Journalists Push for Shield Law
Thursday, July 21, 2005
Journalists asked the Senate Judiciary Committee yesterday to back federal legislation to protect reporters from being forced to disclose anonymous sources, with Time Inc.'s editor in chief saying the lack of a federal shield law has led to "chaos."
The hearing came two weeks after New York Times reporter Judith Miller was jailed for refusing to disclose her sources during a probe into the leaking of the name of CIA operative Valerie Plame. Miller remains in jail.
In a surprise move yesterday, Deputy Attorney General James B. Comey canceled his scheduled appearance before the committee, with the Justice Department saying he had to attend a briefing with House Republican leaders about the USA Patriot Act. Comey had submitted testimony saying the bill was "bad public policy" that would impair prosecutions of terrorism and health and safety cases.
Sen. Dianne Feinstein (D-Calif.) called Comey's testimony "a rather serious indictment of the legislation in front of us, on many points. I think it has to be taken seriously."
The legislation, sponsored by Sens. Richard G. Lugar (R-Ind.) and Christopher J. Dodd (D-Conn.), would establish federal protection for journalists from being forced by the government to disclose the identities of secret sources. The lawmakers modified the measure this week to provide an exception for cases in which there is an imminent threat to national security.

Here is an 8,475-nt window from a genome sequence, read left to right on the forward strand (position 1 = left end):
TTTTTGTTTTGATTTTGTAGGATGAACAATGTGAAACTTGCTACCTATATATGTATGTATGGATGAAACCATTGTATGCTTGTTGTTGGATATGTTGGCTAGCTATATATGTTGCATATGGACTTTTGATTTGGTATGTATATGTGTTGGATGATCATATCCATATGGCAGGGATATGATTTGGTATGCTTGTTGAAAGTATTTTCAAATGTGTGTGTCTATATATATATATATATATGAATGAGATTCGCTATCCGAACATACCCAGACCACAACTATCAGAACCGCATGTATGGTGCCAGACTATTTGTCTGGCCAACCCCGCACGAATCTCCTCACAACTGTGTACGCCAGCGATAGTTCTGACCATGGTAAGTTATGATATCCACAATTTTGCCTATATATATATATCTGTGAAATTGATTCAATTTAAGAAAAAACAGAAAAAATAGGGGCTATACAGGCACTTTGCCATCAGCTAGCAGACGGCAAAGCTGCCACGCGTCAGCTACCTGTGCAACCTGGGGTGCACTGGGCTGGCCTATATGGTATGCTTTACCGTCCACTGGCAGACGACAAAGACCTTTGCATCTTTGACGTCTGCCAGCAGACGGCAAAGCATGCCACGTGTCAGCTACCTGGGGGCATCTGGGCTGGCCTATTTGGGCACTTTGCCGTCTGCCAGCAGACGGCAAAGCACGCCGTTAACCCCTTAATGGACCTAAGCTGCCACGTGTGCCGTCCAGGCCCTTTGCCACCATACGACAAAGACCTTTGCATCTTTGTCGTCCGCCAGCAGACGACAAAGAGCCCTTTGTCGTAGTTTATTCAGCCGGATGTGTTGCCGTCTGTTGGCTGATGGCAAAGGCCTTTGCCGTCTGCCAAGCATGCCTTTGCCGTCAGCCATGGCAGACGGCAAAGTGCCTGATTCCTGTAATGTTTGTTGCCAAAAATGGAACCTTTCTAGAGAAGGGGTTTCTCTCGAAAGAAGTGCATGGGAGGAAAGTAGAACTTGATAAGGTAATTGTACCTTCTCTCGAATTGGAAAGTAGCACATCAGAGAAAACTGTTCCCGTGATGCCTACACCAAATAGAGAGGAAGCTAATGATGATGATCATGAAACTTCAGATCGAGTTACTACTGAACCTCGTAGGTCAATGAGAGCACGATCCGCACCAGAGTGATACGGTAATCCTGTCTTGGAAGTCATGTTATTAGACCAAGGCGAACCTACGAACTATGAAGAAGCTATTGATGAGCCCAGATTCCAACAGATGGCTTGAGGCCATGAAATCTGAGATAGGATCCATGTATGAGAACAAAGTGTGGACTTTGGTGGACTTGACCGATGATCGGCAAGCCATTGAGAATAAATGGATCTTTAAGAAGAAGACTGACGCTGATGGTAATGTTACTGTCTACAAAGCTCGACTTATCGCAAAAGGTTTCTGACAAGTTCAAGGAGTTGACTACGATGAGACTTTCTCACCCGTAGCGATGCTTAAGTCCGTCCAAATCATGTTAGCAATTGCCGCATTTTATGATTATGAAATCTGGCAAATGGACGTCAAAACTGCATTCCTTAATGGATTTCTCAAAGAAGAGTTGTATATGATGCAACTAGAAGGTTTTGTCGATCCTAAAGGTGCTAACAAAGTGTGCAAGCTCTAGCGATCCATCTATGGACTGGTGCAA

"The absence of federal legislation protecting sources has created extraordinary chaos," Norman Pearlstine, Time Inc.'s editor in chief, told the committee. "The federal courts are in a state of utter disarray about whether a reporter's privilege protecting confidential sources exists."
Pearlstine turned over the confidential notes of Time reporter Matthew Cooper in the Plame investigation after losing a legal battle. Cooper testified under a last-minute waiver of confidentiality from Karl Rove, White House deputy chief of staff.
"The rules of the road are, to put it mildly, quite confusing for a working journalist such as myself in the absence of any clear federal standard," said Cooper, Time's White House correspondent. "Everyone, prosecutors and journalists alike, would benefit from knowing what the rules are."
Pearlstine said the pursuit of reporters' notes by federal investigators has had a "chilling effect" on journalism and that after his decision in the Plame case, other Time correspondents received e-mails from sources saying they no longer trust the magazine.